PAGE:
For one thing, it’s not just for the kids – 72% of the online interventionists in our MDigitalLife Online Health Ecosystem database are over the age of 40. They post regularly and actively – more than half of US interventionists post at least weekly, and more than 2/3 of interventionists from outside the US do so.

They use the “open forum” of twitter to debate the topics most important in the field. One of the hot topics I’ll cover in my presentation involves the discussion & debate around TAVR (transcatheter aortic valve replacement), a minimally invasive procedure that can, in some instances, alleviate the need for open heart surgery. The topic is hot enough that there are more than twice as many presentations on this year’s TCT agenda (>131%) as there were two years ago. But the increase in twitter posts over the past two years is even more pronounced: There have been 4.5x as many TAVR-related twitter posts than their were during the year leading up to TCT in 2015 (>441%).

It’s not just what the interventionalists talk about that’s interesting here; it’s also whom they’re engaging in the course of those conversations. One of the most telling signs of an influential online physician is is that she tends to mentioned regularly by her peers. Over the past year, there are literally thousands of interventionalists around the world who’ve connected in conversation – but these are the 10 interventionalists who have been mentioned most often by their peers:

The interventionalists who are responsible for this remarkable growth in meaningful conversation are also convincing their colleagues to join them online at a fast clip. Interventionalists have adopted twitter 14% faster than their brethren in oncology – who are known as active social media adopters among specialists. Two weeks ago, Amit K. Gupta, MD posted an article on TCT’s “Heart Beat” blog entitled Why All Interventionalists Should Be on Twitter. It looks as though his colleagues already agree!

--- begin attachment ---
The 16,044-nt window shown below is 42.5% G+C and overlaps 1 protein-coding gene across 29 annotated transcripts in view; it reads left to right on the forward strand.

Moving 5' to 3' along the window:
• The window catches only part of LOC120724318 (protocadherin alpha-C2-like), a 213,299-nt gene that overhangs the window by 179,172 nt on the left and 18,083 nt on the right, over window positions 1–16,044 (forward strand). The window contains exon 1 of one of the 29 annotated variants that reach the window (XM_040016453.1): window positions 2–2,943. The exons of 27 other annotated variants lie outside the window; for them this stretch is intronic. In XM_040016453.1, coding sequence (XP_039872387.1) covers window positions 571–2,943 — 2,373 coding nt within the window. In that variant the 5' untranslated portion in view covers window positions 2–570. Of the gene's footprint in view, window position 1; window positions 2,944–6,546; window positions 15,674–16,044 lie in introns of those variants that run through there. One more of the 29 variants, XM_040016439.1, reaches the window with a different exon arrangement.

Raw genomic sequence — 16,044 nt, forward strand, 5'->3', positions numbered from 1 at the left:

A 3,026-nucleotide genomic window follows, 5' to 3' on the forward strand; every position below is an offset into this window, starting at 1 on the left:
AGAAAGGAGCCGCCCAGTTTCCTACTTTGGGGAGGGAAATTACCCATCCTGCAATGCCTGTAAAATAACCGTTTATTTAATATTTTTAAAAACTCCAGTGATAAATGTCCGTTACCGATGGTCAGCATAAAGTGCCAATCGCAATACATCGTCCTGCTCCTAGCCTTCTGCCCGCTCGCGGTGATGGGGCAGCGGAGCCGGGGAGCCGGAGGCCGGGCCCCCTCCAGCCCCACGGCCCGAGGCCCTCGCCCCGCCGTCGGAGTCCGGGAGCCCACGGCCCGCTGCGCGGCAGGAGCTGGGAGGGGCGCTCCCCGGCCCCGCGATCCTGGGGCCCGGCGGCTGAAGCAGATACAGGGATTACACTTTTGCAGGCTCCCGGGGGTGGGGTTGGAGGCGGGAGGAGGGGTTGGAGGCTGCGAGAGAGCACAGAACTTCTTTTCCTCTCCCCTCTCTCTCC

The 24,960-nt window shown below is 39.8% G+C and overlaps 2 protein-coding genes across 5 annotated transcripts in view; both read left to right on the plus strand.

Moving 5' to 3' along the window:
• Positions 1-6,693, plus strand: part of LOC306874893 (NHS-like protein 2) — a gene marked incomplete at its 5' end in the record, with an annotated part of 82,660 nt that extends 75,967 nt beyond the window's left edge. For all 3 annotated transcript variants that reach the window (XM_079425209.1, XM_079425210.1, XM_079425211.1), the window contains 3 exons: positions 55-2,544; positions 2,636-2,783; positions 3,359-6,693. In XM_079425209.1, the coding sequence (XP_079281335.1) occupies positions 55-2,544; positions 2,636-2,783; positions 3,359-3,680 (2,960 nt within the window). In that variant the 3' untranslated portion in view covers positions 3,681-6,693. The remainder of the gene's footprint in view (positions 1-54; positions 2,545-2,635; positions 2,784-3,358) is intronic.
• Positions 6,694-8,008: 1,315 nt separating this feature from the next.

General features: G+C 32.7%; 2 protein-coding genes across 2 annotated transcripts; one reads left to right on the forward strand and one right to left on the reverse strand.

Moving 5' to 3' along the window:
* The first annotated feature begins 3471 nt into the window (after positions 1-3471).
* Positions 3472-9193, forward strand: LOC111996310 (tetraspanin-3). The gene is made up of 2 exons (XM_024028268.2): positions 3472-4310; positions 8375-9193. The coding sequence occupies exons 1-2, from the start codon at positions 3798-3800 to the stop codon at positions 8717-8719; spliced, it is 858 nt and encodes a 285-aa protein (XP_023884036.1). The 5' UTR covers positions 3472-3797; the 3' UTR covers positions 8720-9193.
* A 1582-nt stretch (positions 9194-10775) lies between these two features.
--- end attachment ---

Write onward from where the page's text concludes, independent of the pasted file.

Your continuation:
To learn more about how the MDigitalLife Online Health Ecosystem database can reshape the way you interact with doctors, patients, the media & all the important stakeholders of your healthcare company, learn more here.

 

(This is the third post in a series leading up to the TCT 2017 Conference, find the first post here and second post here.)

The TCT meeting is one of the most engaged medical meetings for Interventionalists (Interventional Cardiologists, Vascular Surgeons, Interventional Radiologists and other relevant specialties) on social media. In 2016, we tracked 3,500+ TCT tweets from over 500 Physicians in the MDigitalLife database, up 80% from the 2015 conference. We expect to see another sizable increase in conversation as physicians increasingly employ social media as a means of connecting with colleagues across geographic and specialty boundaries. (See the below graph showing increase in physician conversation on twitter since 2009.)

Paying attention to the online conversation is vitally important. As our friend Dr. Bryan Vartabedian (@Doctor_V) says when asked why folks should be a part of the online conversation:

  1. Think Publicly – When you think out loud, people see you.
  2. People Will Want to Talk – When people see you, they want to talk to you.
  3. When People Talk, Things Happen. – Couldn’t agree more Doctor V!